It’s the one song even non-country fans know by heart, and its namesake album was released 36 years ago today. Kenny Rogers had already enjoyed 20 years of musical success before releasing The Gambler on November 14, 1978. But the album — and especially its title track — led to the season singer’s career skyrocketing to a whole new level. “The Gambler” quickly became Rogers’ signature hit, after its chart-topping, award-winning, television miniseries-inspiring success. In fact, the song is what allowed the Texas native to add “actor” to his resume, as he played the lead role in the namesake TV series. “That was a career-building song,” says Rogers. “Don Schlitz wrote it, and what’s funny is that he’s never been a gambler. In fact, the song’s not about gambling; it’s a metaphor for life and picking yourself up. He just happened to hear that line when he was walking down the street one … [Read more...] about Flashback: Kenny Rogers Introduces ‘The Gambler’
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So, How Was Your Decade is a series in which the decade’s most innovative musicians answer our questionnaire about the people, places and things that shaped their decade. We’ll be rolling these pieces out throughout December. Chilean singer-songwriter Mon Laferte has taken on several iterations of herself over the past decade. During the aughts, she was best known as Norma Monserrat Bustamante Laferte: recurring guest on Chile’s competitive talent show, Rojo. But after thyroid cancer put her career on ice in 2009, she came back swinging in the 2010s as Mon Laferte: a newly recovered, alt-rock guitar goddess. In 2012, Laferte kicked off a three-year stint as the teal-haired frontwoman of Mexican metal band Mystica Girls; then, upon signing a deal with Universal Music Mexico in 2015, she reintroduced herself as Mon Laferte, folk-rock balladeer. She was golden by 2017, after her fourth studio album, La Trenza, garnered her five Latin Grammys. The winning … [Read more...] about So, How Was Your Decade, Mon Laferte?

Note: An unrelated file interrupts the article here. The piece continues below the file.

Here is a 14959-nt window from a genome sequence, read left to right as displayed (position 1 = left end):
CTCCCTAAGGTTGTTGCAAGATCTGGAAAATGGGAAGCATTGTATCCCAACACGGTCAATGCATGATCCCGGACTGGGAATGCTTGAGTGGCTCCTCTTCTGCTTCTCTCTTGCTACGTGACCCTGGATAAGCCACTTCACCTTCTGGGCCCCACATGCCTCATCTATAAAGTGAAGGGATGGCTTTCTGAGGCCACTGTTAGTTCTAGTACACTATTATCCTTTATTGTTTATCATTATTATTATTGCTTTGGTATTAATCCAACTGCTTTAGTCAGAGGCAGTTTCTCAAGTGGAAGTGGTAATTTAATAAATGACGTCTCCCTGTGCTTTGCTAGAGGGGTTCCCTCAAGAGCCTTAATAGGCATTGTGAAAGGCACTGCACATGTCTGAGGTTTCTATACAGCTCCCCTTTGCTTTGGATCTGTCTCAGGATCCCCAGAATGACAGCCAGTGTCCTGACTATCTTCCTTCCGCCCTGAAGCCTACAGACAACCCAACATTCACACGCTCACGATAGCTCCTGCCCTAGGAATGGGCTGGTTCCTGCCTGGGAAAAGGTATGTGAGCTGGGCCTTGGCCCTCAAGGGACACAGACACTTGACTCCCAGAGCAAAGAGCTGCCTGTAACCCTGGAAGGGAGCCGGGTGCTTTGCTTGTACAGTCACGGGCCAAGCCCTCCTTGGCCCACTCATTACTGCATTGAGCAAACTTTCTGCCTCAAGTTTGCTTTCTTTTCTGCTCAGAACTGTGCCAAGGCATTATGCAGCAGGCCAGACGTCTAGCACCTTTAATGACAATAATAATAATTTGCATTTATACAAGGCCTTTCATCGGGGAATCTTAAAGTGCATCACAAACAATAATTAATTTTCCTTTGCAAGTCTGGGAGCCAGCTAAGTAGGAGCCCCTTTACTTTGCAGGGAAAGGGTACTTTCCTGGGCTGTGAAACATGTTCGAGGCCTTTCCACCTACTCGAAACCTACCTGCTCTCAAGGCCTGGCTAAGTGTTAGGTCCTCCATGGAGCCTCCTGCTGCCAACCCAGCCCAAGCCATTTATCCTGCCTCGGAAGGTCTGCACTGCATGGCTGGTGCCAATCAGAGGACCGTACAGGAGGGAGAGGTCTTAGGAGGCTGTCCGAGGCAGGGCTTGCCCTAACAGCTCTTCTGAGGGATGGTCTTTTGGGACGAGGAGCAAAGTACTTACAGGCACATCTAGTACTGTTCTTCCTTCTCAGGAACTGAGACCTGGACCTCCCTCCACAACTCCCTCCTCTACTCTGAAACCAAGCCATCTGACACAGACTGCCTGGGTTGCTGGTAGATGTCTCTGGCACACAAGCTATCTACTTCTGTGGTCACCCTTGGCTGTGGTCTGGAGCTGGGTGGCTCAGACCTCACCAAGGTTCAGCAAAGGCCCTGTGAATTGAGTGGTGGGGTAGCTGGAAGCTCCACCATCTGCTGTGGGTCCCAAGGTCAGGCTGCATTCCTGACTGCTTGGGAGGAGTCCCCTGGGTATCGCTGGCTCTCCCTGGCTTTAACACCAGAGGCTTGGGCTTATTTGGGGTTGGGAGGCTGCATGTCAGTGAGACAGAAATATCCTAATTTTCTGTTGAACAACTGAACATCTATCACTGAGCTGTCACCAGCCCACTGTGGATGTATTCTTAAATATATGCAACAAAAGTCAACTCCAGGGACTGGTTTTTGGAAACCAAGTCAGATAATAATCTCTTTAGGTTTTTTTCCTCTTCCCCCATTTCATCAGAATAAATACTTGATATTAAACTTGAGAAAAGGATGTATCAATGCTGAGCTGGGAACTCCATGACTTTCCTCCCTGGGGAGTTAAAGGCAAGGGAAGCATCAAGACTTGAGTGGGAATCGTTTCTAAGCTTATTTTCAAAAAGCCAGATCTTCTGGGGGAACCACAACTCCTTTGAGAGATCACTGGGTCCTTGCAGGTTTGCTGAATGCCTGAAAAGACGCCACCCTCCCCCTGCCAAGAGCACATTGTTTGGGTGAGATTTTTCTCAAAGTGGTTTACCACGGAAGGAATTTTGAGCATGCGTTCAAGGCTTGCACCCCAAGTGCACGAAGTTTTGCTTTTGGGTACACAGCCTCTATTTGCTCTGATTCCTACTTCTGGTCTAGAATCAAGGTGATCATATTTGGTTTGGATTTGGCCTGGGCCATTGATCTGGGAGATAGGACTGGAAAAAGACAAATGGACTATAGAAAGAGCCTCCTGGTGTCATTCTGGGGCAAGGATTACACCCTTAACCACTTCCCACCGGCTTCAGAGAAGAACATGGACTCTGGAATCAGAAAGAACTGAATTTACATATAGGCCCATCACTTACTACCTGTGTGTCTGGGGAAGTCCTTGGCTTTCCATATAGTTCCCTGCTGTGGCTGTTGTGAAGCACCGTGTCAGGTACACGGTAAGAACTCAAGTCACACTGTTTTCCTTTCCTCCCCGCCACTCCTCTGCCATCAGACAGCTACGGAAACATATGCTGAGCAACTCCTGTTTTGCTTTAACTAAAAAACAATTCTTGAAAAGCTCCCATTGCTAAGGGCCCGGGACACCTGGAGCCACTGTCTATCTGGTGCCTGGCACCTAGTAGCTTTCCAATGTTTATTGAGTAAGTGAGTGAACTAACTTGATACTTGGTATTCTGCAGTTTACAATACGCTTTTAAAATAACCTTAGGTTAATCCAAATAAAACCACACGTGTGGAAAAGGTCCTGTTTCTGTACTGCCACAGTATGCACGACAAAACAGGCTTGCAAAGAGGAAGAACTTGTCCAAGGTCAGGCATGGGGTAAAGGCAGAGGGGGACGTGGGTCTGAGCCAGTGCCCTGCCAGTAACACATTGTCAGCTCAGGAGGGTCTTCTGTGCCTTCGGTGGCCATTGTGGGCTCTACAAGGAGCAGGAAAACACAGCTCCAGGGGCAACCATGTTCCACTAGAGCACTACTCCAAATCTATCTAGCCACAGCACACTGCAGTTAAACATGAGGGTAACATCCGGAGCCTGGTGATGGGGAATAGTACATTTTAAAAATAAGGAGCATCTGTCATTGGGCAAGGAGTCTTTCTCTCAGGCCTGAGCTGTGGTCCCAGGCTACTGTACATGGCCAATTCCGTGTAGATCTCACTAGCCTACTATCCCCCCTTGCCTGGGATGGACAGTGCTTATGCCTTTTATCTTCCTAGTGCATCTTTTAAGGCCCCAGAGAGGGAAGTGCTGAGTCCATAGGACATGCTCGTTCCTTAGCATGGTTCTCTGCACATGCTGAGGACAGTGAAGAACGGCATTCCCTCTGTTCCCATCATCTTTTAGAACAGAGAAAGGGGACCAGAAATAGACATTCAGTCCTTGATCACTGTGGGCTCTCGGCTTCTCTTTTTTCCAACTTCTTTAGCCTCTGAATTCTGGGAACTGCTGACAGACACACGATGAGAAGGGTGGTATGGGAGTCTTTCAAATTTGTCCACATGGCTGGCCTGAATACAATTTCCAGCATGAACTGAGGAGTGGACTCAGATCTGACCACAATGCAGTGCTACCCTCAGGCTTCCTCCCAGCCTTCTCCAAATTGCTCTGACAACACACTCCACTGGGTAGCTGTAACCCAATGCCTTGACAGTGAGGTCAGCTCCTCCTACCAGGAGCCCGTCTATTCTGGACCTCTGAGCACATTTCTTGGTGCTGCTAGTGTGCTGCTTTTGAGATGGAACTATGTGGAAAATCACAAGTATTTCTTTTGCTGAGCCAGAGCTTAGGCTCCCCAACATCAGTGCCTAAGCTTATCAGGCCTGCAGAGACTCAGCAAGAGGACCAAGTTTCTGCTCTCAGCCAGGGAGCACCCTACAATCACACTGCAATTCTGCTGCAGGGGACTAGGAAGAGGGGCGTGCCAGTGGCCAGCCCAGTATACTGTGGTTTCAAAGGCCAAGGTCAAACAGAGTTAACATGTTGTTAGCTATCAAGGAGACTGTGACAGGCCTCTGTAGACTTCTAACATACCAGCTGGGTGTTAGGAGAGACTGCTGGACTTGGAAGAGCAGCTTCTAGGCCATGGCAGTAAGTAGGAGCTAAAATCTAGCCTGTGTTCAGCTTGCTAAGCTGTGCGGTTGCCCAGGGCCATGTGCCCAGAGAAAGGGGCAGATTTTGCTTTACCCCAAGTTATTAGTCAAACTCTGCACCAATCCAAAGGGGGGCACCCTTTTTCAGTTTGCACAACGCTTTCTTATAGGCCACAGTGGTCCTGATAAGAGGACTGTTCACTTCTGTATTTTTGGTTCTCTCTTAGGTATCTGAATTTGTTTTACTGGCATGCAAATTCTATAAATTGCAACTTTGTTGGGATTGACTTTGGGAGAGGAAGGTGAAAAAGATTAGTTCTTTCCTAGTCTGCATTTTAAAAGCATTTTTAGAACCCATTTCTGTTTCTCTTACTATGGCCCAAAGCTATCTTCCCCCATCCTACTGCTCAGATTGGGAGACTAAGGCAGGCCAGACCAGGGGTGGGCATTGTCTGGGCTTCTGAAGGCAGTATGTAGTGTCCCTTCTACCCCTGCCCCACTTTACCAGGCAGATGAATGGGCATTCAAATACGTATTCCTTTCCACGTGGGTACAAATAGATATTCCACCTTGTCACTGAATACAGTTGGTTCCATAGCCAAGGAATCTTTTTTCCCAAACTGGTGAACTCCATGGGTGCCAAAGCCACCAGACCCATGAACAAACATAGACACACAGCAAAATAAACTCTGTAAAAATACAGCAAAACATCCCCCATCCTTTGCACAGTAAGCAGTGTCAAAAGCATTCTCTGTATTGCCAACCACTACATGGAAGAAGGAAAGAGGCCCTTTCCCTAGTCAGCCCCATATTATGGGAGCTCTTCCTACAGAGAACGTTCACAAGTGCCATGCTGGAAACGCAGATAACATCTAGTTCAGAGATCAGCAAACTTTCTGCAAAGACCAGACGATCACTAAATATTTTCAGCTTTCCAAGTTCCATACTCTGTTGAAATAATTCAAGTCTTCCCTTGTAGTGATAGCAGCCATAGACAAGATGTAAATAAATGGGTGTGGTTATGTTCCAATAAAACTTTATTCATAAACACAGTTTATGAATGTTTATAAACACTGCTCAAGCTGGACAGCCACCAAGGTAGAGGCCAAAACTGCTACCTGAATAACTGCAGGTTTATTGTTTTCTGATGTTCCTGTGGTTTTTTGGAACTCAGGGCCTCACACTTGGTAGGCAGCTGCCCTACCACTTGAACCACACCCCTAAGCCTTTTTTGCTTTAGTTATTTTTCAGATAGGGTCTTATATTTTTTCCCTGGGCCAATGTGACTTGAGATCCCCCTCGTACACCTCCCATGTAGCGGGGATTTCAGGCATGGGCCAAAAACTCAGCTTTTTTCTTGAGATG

Now hear this: The Cinema Audio Society is out with the nominations for its 56th annual CAS Awards, which honor the outstanding achievements in sound mixing for 2019. See the full list below. Trophies for the seven categories spanning film and TV will be handed out during the January 25 ceremony at the InterContinental Los Angeles Downtown. Final balloting for the CAS Awards kicks off January 2 and ends at 5 p.m. PT on January 14. The group said last month that Ford v Ferrari director James Mangold will receive this year’s CAS Filmmaker honor. Re-recording mixer Tom Fleishman is set for its highest honor, the CAS Career Achievement Award. Last year’s CAS Award winner, Bohemian Rhapsody, went on the score the Best Achievement in Sound Editing Oscar for John Warhurst and Nina Hartstone. Here are the nominations for the 56th annual CAS Awards: MOTION PICTURE – LIVE ACTION Ford v Ferrari Joker Once Upon a Time in… Hollywood Rocketman The Irishman MOTION … [Read more...] about CAS Awards: ‘Joker’, ‘Frozen 2’, ‘Thrones’ & ‘Fleabag’ Among Cinema Audio Society Nominees
This January marks the tenth anniversary of the Beatles‘ appearance on the American charts. Last month Rolling Stone conducted its first full-scale interview with Paul McCartney, in six sessions starting in a London recording studio and ending on a New York street. The New York sessions took place the day after McCartney had entered the US for the first time in two years, visa problems stemming from two marijuana violations now finally resolved. McCartney was cautious in his responses during the first two sessions. He and Linda remembered being on vacation in Scotland when they were first shown John Lennon‘s lengthy interview (Rolling Stone Number 74 and Number 75, January 21st and February 4th, 1971), and having been deeply hurt by it. At first he seemed to want to avoid the kind of controversy Lennon’s interview had generated but in later conversations he became freer with his answers. Because the various sessions were necessarily disconnected, our text does not … [Read more...] about Paul McCartney Is Not Dead (And Neither Is the Past)
Professor Lowell: …We came very close to The China Syndrome. Richard Adams (Michael Douglas), a radical young cameraman, is working with Kimberly Wells (Jane Fonda), a TV reporter, on what is shaping up as one of your everyday pro-nuclear-power pieces. They are at the Ventana Nuclear Power Plant in southern California, and Adams has just filmed Wells and a PR man talking about how the plant works. As soon as the PR guy is out of earshot, the long-haired, bearded and frumpy Adams recites: “Steam turns the turbine that turns the generator…. and the shit hits the fan.” Moments later, in the visitors’ room, the TV crew feels a tremor. Adams, who’s been told he can’t film the control room just below them, casually props his camera up on a table, adjusts his lens and looks bored, while his camera captures shift supervisor Jack Godell (Jack Lemmon) accelerating from calm to panic as the rest of his staff run around the room pushing buttons, … [Read more...] about How Nice Guy Michael Douglas Came to Star in ‘The China Syndrome’